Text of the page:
Picking up where we left off from part 1, we are going to cover some of the more advanced DNS Security topics. If you haven’t read the part 1 one yet, please do.
As with part 1, the info is pretty generic, but the screenshots are from the Infoblox Grid Manager GUI.
Let’s take a look at the authoritative side first.
A lot of organizations have what is called split view (or split horizon) DNS. This just means that the same Domain Name exists inside the company as outside the company but has a different dataset. If you do use split view DNS, then you will want to make sure that only those IPs that should get a specific view of data actually get the data. One reason this is important is that if you use a secondary service, you don’t want your external answers being used internally and causing breakage (think internal only apps or sites). Another is internal answers leaking out to the internet and giving a potential attacker a leg up on reconnaissance. I can’t tell you how many times I’ve seen misconfigurations of the type above cause havoc and inconsistent results. Use match destination in addition to match client to help mitigate the detrimental effects.
DNSSEC Signing your zones
If you decide to be a good netizen and sign your zones, then you have some decisions to make. The first of which is NSEC or NSEC3. NSEC was the first of the two specs but had the unfortunate side effect of being able to enumerate all the data in the zone. This effectively amounts to a zone transfer of the data, NSEC3 was created to resolve this issue. Some organizations dislike the idea of their zone data being enumerated but then some consider this security through obscurity. Personally, I think it is security through obscurity, but I’d rather make it as difficult on an attacker as I can — maybe that is just me. There are performance implications between NSEC and NSEC3 but if you stick with the Infoblox defaults the difference in burden between the two should be negligible. In general, you want to make the bar high enough that it isn’t easily solved and reversed (or more accurately a collision found). But also, the bar shouldn’t be so high that it takes too long to verify. The Infoblox defaults for salt length are between 1 and 15 octets and 10 hash iterations.
Now let’s talk about the Key Signing Key (KSK) and Zone Signing Key (ZSK). Current NIST guidance is 1-2 years on the KSK and 1-3 months on the ZSK for the lifetime of the keys before they should be rolled. Additional guidance from NIST on the use of RSA keys, in general, is that it should be 2048 or more and that SHA-1 should not be used for new hashing. This leaves us with RSA/SHA-256 with a size of 2048 or better for both KSK and ZSK. The rest of the defaults are fine, except if you upgraded from a release prior to 6.11 NIOS. Prior to 6.11 pre-publish was not an option. In that case, make sure to switch your ZSK rollover method to “Pre-publish”. This will save you some reply size space, and some additional headache if you use an HSM to sign your zone.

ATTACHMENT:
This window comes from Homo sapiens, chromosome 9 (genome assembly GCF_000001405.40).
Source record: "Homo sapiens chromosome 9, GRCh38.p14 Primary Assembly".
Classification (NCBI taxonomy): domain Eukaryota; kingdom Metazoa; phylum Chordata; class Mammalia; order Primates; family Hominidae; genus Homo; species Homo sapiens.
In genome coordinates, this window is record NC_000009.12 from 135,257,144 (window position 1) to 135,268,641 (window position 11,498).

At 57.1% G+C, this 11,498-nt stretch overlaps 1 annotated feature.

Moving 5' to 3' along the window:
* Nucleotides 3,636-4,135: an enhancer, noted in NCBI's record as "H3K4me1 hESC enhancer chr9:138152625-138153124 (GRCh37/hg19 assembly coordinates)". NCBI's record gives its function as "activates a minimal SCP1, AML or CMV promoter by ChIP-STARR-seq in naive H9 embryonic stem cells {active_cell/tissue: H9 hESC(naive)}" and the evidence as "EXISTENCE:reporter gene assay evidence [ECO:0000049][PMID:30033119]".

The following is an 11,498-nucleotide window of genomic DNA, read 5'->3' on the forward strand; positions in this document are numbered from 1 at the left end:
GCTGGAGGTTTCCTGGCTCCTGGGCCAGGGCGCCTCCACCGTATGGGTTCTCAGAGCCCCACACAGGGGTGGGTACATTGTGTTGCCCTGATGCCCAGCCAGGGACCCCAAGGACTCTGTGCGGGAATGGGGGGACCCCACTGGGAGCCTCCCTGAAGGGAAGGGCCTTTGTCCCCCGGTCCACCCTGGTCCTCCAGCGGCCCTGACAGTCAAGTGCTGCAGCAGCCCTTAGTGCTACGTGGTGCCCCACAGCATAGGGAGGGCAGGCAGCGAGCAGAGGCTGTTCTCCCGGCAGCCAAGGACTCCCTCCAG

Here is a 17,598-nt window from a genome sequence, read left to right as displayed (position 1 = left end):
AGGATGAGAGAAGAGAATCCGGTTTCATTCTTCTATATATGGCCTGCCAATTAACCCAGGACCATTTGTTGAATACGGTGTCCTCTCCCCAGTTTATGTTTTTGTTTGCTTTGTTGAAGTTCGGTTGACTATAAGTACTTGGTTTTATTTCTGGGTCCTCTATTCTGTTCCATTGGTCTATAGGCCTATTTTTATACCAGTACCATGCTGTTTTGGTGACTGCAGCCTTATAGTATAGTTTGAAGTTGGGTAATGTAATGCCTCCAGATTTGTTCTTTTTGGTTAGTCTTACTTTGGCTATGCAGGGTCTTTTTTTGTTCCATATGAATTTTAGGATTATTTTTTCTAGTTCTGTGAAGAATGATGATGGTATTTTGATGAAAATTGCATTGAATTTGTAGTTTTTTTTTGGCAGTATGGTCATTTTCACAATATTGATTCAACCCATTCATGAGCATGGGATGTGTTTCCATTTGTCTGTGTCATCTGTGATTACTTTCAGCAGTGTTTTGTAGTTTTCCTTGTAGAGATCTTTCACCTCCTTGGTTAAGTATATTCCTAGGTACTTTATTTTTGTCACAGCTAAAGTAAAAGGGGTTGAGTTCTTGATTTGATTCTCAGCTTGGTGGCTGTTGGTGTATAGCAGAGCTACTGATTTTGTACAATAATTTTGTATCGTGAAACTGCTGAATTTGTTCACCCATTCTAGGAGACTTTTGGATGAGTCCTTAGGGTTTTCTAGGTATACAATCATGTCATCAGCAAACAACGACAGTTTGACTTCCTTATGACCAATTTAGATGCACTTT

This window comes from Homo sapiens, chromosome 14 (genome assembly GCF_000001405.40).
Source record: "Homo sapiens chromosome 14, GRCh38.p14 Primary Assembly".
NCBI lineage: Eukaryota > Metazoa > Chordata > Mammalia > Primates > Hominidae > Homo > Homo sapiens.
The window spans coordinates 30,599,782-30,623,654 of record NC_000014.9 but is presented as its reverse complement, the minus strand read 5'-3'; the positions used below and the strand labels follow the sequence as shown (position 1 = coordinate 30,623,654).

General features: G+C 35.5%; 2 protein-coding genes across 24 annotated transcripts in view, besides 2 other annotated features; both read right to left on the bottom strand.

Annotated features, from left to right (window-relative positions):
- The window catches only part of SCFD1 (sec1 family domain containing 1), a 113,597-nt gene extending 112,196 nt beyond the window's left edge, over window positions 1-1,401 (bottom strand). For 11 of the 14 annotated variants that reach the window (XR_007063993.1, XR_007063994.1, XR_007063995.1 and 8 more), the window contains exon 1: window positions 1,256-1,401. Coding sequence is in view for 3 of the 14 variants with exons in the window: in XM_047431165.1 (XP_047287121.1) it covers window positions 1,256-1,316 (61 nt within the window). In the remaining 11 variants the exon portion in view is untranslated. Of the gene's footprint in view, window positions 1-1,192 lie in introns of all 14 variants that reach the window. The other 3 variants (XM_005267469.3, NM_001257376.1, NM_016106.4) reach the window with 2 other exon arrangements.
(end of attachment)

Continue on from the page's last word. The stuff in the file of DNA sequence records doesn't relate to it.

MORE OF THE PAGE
On Infoblox, when you enabled DNSSEC Signing of the zone data it will also increase your object count because of the additional records added. So, talk to your SE to make sure you have the right sized solution.
Next, we will cover Response Rate Limiting (RRL).
This feature is intended to be used on authoritative servers. We will cover the recursive counterparts a little later on in the article. RRL does exactly what the names says, it limits the responses sent, but only over UDP, and it does so by putting clients into buckets based on network masks. Using this feature will keep you from being part of a DDoS without dropping real queries in a significant way. Over IPv4 it uses a /24 bucket, and for IPv6 it uses a /56 bucket for the credit/debit response per second. The exact number you want to set your limit will be highly dependent on your configuration and what your normal traffic patterns are, but the Infoblox default is 100. Once a given bucket reaches the limit, the “SLIP” comes into play. The slip is to indicates which of the over the limit queries are to be answered with a truncation message, which would tell a real client to retry the query over TCP. The default value on Infoblox is 2, meaning that every other packet gets get the TC message telling the client to retry over TCP.
There is some disagreement over what the value should be, and it really depends on your environment and goals. Some default configurations go with 1 while others use 2. The reason for going with 1 rather than 2 is to slow down the Kaminsky attack. Using a value of 2 brings the time execute a successful Kaminsky style attack down significantly. Fortunately, we have a different solution for that called DNSSEC – see the above and we will ignore the adoption rates for the purposes of this post. Using a slip value of 1 means that there will be more TCP conversations for DNS which is much more expensive in terms of resources used on the authoritative name server. So, if your customers are doing validation (like Google’s public DNS and Comcast), then your better option for the slip value is 2. If, on the other hand, your customers are not likely to have DNSSEC validation enabled, then you may want to set your slip value to 1. Unfortunately, there isn’t an Infoblox GUI widget that you can use for this. Instead, you will need to break out the CLI for this (show dns_rrl and set dns_rrl).
If you are self-hosting zones you may benefit from the PT Platform which has a smart NIC that can further protect the host appliance from external attack using a ruleset that Infoblox produces and publishes.
Now we will take a look at the recursive side.